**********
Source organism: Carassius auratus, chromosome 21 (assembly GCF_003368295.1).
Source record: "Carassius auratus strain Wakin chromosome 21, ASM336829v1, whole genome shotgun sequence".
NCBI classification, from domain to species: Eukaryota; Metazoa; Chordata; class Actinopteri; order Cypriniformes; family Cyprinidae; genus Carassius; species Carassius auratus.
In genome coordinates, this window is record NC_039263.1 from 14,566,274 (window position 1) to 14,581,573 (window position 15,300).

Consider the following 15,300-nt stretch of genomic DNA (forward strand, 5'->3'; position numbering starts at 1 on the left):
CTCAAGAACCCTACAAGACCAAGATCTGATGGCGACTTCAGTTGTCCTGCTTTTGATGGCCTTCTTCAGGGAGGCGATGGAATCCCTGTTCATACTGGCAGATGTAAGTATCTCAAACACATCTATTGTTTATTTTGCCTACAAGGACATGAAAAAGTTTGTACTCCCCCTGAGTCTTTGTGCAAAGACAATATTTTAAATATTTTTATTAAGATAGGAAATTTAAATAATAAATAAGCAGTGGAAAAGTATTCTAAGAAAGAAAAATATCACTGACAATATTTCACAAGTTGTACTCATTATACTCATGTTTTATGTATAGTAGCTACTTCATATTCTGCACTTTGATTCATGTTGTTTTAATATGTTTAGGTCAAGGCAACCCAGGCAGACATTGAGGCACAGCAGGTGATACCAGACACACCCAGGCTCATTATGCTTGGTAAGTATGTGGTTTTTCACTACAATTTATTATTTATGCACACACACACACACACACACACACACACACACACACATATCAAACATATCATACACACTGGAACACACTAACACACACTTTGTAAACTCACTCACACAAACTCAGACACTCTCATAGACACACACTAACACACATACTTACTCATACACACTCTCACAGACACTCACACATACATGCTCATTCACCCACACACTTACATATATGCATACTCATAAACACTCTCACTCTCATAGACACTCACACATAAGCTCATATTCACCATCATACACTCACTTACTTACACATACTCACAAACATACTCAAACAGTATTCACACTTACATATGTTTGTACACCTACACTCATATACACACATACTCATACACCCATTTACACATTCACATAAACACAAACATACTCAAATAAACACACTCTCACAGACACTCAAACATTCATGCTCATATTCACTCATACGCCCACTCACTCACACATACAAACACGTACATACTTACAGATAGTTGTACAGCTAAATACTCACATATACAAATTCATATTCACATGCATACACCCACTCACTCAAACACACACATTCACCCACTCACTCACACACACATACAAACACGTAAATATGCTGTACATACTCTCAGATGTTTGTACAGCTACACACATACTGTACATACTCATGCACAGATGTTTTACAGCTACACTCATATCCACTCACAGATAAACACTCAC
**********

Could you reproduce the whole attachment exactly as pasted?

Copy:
Source organism: Carassius auratus, chromosome 21 (assembly GCF_003368295.1).
Source record: "Carassius auratus strain Wakin chromosome 21, ASM336829v1, whole genome shotgun sequence".
NCBI classification, from domain to species: Eukaryota; Metazoa; Chordata; class Actinopteri; order Cypriniformes; family Cyprinidae; genus Carassius; species Carassius auratus.
In genome coordinates, this window is record NC_039263.1 from 14,566,274 (window position 1) to 14,581,573 (window position 15,300).

Consider the following 15,300-nt stretch of genomic DNA (forward strand, 5'->3'; position numbering starts at 1 on the left):
CTCAAGAACCCTACAAGACCAAGATCTGATGGCGACTTCAGTTGTCCTGCTTTTGATGGCCTTCTTCAGGGAGGCGATGGAATCCCTGTTCATACTGGCAGATGTAAGTATCTCAAACACATCTATTGTTTATTTTGCCTACAAGGACATGAAAAAGTTTGTACTCCCCCTGAGTCTTTGTGCAAAGACAATATTTTAAATATTTTTATTAAGATAGGAAATTTAAATAATAAATAAGCAGTGGAAAAGTATTCTAAGAAAGAAAAATATCACTGACAATATTTCACAAGTTGTACTCATTATACTCATGTTTTATGTATAGTAGCTACTTCATATTCTGCACTTTGATTCATGTTGTTTTAATATGTTTAGGTCAAGGCAACCCAGGCAGACATTGAGGCACAGCAGGTGATACCAGACACACCCAGGCTCATTATGCTTGGTAAGTATGTGGTTTTTCACTACAATTTATTATTTATGCACACACACACACACACACACACACACACACACACACATATCAAACATATCATACACACTGGAACACACTAACACACACTTTGTAAACTCACTCACACAAACTCAGACACTCTCATAGACACACACTAACACACATACTTACTCATACACACTCTCACAGACACTCACACATACATGCTCATTCACCCACACACTTACATATATGCATACTCATAAACACTCTCACTCTCATAGACACTCACACATAAGCTCATATTCACCATCATACACTCACTTACTTACACATACTCACAAACATACTCAAACAGTATTCACACTTACATATGTTTGTACACCTACACTCATATACACACATACTCATACACCCATTTACACATTCACATAAACACAAACATACTCAAATAAACACACTCTCACAGACACTCAAACATTCATGCTCATATTCACTCATACGCCCACTCACTCACACATACAAACACGTACATACTTACAGATAGTTGTACAGCTAAATACTCACATATACAAATTCATATTCACATGCATACACCCACTCACTCAAACACACACATTCACCCACTCACTCACACACACATACAAACACGTAAATATGCTGTACATACTCTCAGATGTTTGTACAGCTACACACATACTGTACATACTCATGCACAGATGTTTTACAGCTACACTCATATCCACTCACAGATAAACACTCAC